And, not surprising, given the celebrity status of Prilepin in Russia these days and the types of events depicted within the book (in one, Yana throws an egg at the Russian president, thus triggering the full-on wrath of the authorities and the unexplained death of two of the top Founders), the book has also attracted the attention of Vladimir Putin and one of his top advisors, Vladislav Surkov.

Dmitry Medvedev, when asked to name one contemporary Russian writer who’s a must-read, mentioned Zakhar Prilepin.

And that’s where things get interesting, since the book – more than any other that currently exists in print in the English language - portrays the fundamental tension that exists within post-Soviet society today. Even if it was written in 2006 for a specifically Russian milieu, it feels as topical today, given the recent events in Ukraine and Moldova.

Navalny nails it in the foreword, when he says, “Prilepin has not merely turned inside out the consciousness of the entire post-Perestroika generation of politicized young Russians and laid it bare, but also, in large part, predicted the patterns of development of radical political groups and the government’s strategy in combating them.”

For this generation, the faces of Western-style capitalism are the old Soviet bosses who rigged the system and now have cash, cars and the ear of the president. Meanwhile, they’re left to scrape by, unable to afford more than a few shots of cheap vodka and pickled cucumbers while their grandparents rot away at the dacha.

In other words, we’re going to continue to see these types of radical opposition movements in Russia, no matter how hard the government cracks down on them, as long as the economics don’t improve. What’s driving these opposition leaders is not an ideology, per se, but a lack of ideology.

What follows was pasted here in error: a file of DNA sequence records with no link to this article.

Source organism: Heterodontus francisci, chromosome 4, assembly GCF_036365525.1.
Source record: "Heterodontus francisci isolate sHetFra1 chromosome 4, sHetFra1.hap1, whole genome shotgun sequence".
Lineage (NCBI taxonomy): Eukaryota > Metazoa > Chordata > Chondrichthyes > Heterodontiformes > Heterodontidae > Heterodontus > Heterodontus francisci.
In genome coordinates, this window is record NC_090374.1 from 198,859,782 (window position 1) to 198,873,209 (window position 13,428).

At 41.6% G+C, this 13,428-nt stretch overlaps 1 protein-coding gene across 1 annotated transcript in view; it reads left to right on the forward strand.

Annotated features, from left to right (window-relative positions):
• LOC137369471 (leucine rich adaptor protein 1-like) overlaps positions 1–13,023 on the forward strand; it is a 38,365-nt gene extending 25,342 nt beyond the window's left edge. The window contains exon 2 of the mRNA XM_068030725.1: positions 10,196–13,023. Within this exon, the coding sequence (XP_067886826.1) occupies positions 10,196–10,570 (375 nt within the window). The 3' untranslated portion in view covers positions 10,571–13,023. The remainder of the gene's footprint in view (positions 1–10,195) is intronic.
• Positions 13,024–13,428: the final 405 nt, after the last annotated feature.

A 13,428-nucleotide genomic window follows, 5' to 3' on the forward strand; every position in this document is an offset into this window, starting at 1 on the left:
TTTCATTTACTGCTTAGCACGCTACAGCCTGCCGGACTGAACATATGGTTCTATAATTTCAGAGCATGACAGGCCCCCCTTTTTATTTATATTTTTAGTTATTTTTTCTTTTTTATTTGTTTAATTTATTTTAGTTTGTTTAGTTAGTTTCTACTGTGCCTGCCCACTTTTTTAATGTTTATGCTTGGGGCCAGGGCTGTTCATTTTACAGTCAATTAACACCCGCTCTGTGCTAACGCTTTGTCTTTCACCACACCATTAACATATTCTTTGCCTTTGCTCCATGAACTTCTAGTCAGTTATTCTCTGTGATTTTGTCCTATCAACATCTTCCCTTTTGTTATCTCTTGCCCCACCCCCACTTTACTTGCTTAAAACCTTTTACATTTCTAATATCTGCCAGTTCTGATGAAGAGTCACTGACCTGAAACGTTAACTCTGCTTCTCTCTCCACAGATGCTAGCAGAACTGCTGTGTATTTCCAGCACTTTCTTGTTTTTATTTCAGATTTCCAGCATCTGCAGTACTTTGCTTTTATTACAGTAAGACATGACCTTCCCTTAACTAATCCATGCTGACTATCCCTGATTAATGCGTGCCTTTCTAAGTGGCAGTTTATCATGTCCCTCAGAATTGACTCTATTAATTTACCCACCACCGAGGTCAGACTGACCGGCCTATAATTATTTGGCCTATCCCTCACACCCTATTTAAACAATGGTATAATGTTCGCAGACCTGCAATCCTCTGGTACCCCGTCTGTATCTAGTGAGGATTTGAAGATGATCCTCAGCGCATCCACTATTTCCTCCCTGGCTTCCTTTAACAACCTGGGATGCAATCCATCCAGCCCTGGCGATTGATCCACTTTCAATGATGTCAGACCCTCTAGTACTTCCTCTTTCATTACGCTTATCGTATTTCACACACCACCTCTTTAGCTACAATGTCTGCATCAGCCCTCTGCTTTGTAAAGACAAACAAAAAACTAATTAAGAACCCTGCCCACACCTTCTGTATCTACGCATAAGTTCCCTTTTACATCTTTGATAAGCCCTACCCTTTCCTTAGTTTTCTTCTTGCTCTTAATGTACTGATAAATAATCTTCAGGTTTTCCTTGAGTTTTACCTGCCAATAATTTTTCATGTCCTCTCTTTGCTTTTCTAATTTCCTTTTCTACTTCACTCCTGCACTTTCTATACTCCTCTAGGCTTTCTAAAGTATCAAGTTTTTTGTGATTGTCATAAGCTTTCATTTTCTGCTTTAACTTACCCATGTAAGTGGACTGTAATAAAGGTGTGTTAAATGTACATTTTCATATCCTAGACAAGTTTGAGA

Their actions are raw and visceral and filled with a combination of despair and hate, like when they fight a group of ethnic Chechens in a Moscow market, or when they conduct a high-intensity terrorist attack on a McDonald’s that leaves charred wreckage behind.

Throughout the novel, characters – like the Afghan war vet missing an arm or the polished liberal opposition figure Bezletov – come and go, challenging these members of the opposition movement to define what they stand for. They stand for nothing other than revolution. They cannot articulate a new future for Russia, and they have no new ideas. They are disillusioned and simply want to strike back at the “vile” and “vulgar” Russian authorities. They are not scared of death.

What’s compelling in all this, of course, is how we go from Bolotnaya to Donetsk within the arc of a single novel. In between, there’s a brief interlude in Riga, in which the Founders cause havoc as retribution against the Latvian government. They later hire Sasha to assassinate a judge who’s sentenced a few of the founders to 15 years in prison.

This Riga sub-plot, if you will, is the start of how we go from the protest movements as a uniquely Russian phenomenon to a post-Soviet phenomenon. The scope of action intensifies, from throwing eggs and rocks, to Molotov cocktails and Kalashnikovs. It ends with a struggle to the death, the siege of a Russian government building, and plans to extend the fighting to 30 provincial cities.

What to make of all this? More likely, that the composition of the Russian “protest movement” or the “pro-Russian separatist movement” is much more complex and nuanced than we would like to admit.

“Patriotism” can be an excuse to cling to power – or an excuse for violent revolution. There’s a lost generation in the post-Soviet space, looking for purpose and meaning. Stunts like Maidan and Donetsk – filled with TV cameras willing to glorify their actions - are becoming their new outlet for approval, now that they are cut off from a bright economic future.

That should be disconcerting for anyone who thinks that the masked men in Ukraine are ever going to just disappear and go away. “Sankya” is literally the soundtrack of the modern Russia, and as Navalny says in the foreword, the “real raw nerve of modern Russian life.”